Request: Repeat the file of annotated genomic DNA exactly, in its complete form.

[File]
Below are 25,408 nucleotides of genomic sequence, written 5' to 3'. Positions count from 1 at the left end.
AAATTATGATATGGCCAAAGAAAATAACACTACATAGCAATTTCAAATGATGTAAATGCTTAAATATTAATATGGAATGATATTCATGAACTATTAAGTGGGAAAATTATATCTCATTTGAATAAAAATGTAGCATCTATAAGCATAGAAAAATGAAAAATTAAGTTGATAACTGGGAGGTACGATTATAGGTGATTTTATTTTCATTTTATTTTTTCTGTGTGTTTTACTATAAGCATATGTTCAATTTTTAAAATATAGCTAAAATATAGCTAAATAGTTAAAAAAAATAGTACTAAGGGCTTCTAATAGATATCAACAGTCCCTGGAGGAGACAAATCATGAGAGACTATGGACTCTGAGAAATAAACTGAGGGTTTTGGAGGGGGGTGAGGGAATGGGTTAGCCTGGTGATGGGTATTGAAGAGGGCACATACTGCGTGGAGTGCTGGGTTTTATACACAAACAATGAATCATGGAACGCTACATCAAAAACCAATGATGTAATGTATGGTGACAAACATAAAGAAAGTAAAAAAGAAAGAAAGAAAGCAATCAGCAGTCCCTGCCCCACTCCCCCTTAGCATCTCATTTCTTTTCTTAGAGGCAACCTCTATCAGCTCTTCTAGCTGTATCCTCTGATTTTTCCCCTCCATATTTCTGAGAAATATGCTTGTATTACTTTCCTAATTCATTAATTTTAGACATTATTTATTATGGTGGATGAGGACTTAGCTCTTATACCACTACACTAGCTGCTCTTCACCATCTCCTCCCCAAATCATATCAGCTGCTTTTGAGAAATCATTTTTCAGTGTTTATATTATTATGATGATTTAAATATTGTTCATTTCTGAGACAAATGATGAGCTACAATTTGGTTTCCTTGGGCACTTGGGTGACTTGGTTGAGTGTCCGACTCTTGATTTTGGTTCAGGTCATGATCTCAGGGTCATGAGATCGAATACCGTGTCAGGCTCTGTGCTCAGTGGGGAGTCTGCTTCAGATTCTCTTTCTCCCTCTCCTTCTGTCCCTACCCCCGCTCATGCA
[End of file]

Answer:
Below are 25,408 nucleotides of genomic sequence, written 5' to 3'. Positions count from 1 at the left end.
AAATTATGATATGGCCAAAGAAAATAACACTACATAGCAATTTCAAATGATGTAAATGCTTAAATATTAATATGGAATGATATTCATGAACTATTAAGTGGGAAAATTATATCTCATTTGAATAAAAATGTAGCATCTATAAGCATAGAAAAATGAAAAATTAAGTTGATAACTGGGAGGTACGATTATAGGTGATTTTATTTTCATTTTATTTTTTCTGTGTGTTTTACTATAAGCATATGTTCAATTTTTAAAATATAGCTAAAATATAGCTAAATAGTTAAAAAAAATAGTACTAAGGGCTTCTAATAGATATCAACAGTCCCTGGAGGAGACAAATCATGAGAGACTATGGACTCTGAGAAATAAACTGAGGGTTTTGGAGGGGGGTGAGGGAATGGGTTAGCCTGGTGATGGGTATTGAAGAGGGCACATACTGCGTGGAGTGCTGGGTTTTATACACAAACAATGAATCATGGAACGCTACATCAAAAACCAATGATGTAATGTATGGTGACAAACATAAAGAAAGTAAAAAAGAAAGAAAGAAAGCAATCAGCAGTCCCTGCCCCACTCCCCCTTAGCATCTCATTTCTTTTCTTAGAGGCAACCTCTATCAGCTCTTCTAGCTGTATCCTCTGATTTTTCCCCTCCATATTTCTGAGAAATATGCTTGTATTACTTTCCTAATTCATTAATTTTAGACATTATTTATTATGGTGGATGAGGACTTAGCTCTTATACCACTACACTAGCTGCTCTTCACCATCTCCTCCCCAAATCATATCAGCTGCTTTTGAGAAATCATTTTTCAGTGTTTATATTATTATGATGATTTAAATATTGTTCATTTCTGAGACAAATGATGAGCTACAATTTGGTTTCCTTGGGCACTTGGGTGACTTGGTTGAGTGTCCGACTCTTGATTTTGGTTCAGGTCATGATCTCAGGGTCATGAGATCGAATACCGTGTCAGGCTCTGTGCTCAGTGGGGAGTCTGCTTCAGATTCTCTTTCTCCCTCTCCTTCTGTCCCTACCCCCGCTCATGCA